In the final post of our series on financial dashboards, we’re going to take a look at how to leverage your dashboard data to make your board reporting more efficient and effective. For a refresh on the rest of the series, we covered how to build dashboards, best practices for maintaining them, and how to use dashboard data to make more informed business decisions.
Though in-person board meetings may be a thing of the past, board reporting is still a necessary business function. If anything, the information you send to your board of directors needs to be more detailed than ever to make up for the difficulties of being remote.
One of the best ways to streamline your board reporting is to use key performance indicators (KPIs) to provide a snapshot survey of what matters most. This article will cover the top 5 KPIs to report to your board, why they’re so critical in a recession, and how best to monitor them.
Let’s get started.
1. Current accounts receivable
Your current accounts receivable includes all of the short-term payments that your business is currently owed but hasn’t collected. Although it is an asset, this is one case where it’s easy to have too much of a good thing. Letting your accounts receivable grow too large or stay on your books for too long is problematic for three reasons:
- The longer your receivables are outstanding, the less likely you are to collect
- Cash is always more valuable today than tomorrow, due to both opportunity cost and inflation
- Delayed cash receipts make it increasingly difficult to handle expenses and liabilities in the short-term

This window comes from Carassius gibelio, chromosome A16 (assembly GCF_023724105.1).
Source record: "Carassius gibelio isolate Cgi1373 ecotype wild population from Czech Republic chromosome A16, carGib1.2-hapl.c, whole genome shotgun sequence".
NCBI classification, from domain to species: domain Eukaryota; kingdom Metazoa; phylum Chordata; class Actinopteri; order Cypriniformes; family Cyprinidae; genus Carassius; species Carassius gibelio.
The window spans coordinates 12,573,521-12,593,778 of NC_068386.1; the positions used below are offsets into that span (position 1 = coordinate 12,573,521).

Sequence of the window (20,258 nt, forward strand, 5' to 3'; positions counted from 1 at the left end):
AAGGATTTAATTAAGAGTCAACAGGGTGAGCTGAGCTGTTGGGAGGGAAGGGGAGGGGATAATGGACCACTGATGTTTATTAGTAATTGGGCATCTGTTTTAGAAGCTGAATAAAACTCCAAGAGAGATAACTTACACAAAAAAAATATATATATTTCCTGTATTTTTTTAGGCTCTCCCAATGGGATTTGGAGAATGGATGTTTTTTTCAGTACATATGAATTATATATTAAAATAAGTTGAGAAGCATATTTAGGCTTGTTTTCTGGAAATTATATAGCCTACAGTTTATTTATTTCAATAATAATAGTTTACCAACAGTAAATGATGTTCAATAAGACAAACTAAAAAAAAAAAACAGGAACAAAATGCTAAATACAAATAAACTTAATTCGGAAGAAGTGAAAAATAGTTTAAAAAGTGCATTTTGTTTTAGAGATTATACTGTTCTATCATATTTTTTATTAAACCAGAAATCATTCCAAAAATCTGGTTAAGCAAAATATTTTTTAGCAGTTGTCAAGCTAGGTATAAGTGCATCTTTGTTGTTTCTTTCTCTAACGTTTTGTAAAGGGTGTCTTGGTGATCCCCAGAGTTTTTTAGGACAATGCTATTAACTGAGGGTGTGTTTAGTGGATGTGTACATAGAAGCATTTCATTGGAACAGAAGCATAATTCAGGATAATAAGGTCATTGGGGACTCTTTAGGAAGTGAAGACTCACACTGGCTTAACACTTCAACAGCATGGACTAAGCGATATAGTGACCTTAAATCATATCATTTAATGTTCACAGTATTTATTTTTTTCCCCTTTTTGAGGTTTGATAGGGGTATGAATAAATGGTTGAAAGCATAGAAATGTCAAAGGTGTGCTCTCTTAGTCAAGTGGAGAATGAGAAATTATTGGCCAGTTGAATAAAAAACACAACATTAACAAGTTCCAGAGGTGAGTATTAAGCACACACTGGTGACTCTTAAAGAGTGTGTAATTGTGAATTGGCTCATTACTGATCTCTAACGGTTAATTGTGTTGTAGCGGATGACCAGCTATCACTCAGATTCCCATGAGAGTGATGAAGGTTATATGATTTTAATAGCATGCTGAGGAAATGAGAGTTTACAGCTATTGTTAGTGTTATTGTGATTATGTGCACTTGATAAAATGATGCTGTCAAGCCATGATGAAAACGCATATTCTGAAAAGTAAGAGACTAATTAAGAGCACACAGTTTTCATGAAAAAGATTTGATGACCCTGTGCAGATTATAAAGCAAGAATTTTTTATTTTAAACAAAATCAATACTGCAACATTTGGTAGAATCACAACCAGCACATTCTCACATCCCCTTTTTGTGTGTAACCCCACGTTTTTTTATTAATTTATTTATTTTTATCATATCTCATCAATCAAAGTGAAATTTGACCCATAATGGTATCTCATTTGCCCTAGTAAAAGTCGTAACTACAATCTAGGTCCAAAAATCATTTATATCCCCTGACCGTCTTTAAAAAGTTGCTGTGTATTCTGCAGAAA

During a recession, your company needs to maximize its cash flow as much as possible. One way to do that without actually increasing your sales is to speed up your collections process and minimize the time that your accounts receivable stays on the books.
The best way to monitor your accounts receivable is with an aging schedule. They organize each customer’s outstanding invoices into groups based on their respective due dates (usually one for every 30 days). Your business can then automate emails, letters, or other follow-ups to help encourage clients to pay.
2. Current accounts payable
Your current accounts payable includes all the short-term bills that your business currently owes but hasn’t yet paid. These expenses are usually the ones that you have on retainer like utilities, office supplies, and advertising.
During a recession, these small debts can quickly become a problem if your business no longer has access to its previous level of revenues. Your board of directors will become concerned if these liabilities increase significantly since it usually indicates a cash flow issue.
Accounts receivable and accounts payable are two sides of the same coin and should be managed similarly. So you’ll need an efficient documentation system in place that keeps your outstanding invoices organized and your records accurate.
Usually, that looks something like the following:
- Purchase orders: These are confirmation forms that include the initial details of a request for goods or services and ensure your company’s funds are only used for approved expenses.
- Receiving reports: Created by the supplier, this should be matched to the original purchase order to make sure no mistakes were made during fulfillment.
- Invoices: Invoices are the final documentation that includes all of the payment details. Unpaid invoices make up your current accounts payable, and should be organized well to avoid an inaccurate KPI and doubling up of payments.
3. Working capital
Working capital is the difference between your current assets (cash, accounts receivable, inventory, etc.) and your current liabilities (accounts payable, accrued liabilities, etc.). Assets and liabilities are defined as current if they’re expected to be accessible or due within the next twelve months.